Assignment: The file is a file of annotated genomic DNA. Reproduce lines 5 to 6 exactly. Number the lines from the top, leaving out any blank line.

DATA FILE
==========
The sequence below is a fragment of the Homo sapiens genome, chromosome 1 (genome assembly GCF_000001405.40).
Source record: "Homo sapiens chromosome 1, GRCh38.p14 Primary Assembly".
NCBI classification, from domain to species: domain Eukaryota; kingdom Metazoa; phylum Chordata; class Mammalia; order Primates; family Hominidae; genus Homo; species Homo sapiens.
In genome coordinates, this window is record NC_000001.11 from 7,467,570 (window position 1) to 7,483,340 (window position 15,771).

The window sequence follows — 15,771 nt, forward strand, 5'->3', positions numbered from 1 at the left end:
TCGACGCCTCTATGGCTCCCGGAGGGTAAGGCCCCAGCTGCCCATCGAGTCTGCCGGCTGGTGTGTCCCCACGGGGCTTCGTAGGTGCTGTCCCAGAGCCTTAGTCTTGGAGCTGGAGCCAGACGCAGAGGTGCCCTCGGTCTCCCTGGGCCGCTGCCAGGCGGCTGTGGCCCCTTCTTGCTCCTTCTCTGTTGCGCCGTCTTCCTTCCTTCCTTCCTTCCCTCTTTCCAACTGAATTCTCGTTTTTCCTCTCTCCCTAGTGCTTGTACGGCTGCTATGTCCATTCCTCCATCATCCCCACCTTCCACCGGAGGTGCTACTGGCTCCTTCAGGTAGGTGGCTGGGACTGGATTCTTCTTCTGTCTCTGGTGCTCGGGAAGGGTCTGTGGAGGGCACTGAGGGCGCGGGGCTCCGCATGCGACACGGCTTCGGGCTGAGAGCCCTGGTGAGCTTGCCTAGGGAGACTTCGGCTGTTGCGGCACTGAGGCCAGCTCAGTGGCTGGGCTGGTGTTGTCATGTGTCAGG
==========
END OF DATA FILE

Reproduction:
The window sequence follows — 15,771 nt, forward strand, 5'->3', positions numbered from 1 at the left end:
TCGACGCCTCTATGGCTCCCGGAGGGTAAGGCCCCAGCTGCCCATCGAGTCTGCCGGCTGGTGTGTCCCCACGGGGCTTCGTAGGTGCTGTCCCAGAGCCTTAGTCTTGGAGCTGGAGCCAGACGCAGAGGTGCCCTCGGTCTCCCTGGGCCGCTGCCAGGCGGCTGTGGCCCCTTCTTGCTCCTTCTCTGTTGCGCCGTCTTCCTTCCTTCCTTCCTTCCCTCTTTCCAACTGAATTCTCGTTTTTCCTCTCTCCCTAGTGCTTGTACGGCTGCTATGTCCATTCCTCCATCATCCCCACCTTCCACCGGAGGTGCTACTGGCTCCTTCAGGTAGGTGGCTGGGACTGGATTCTTCTTCTGTCTCTGGTGCTCGGGAAGGGTCTGTGGAGGGCACTGAGGGCGCGGGGCTCCGCATGCGACACGGCTTCGGGCTGAGAGCCCTGGTGAGCTTGCCTAGGGAGACTTCGGCTGTTGCGGCACTGAGGCCAGCTCAGTGGCTGGGCTGGTGTTGTCATGTGTCAGG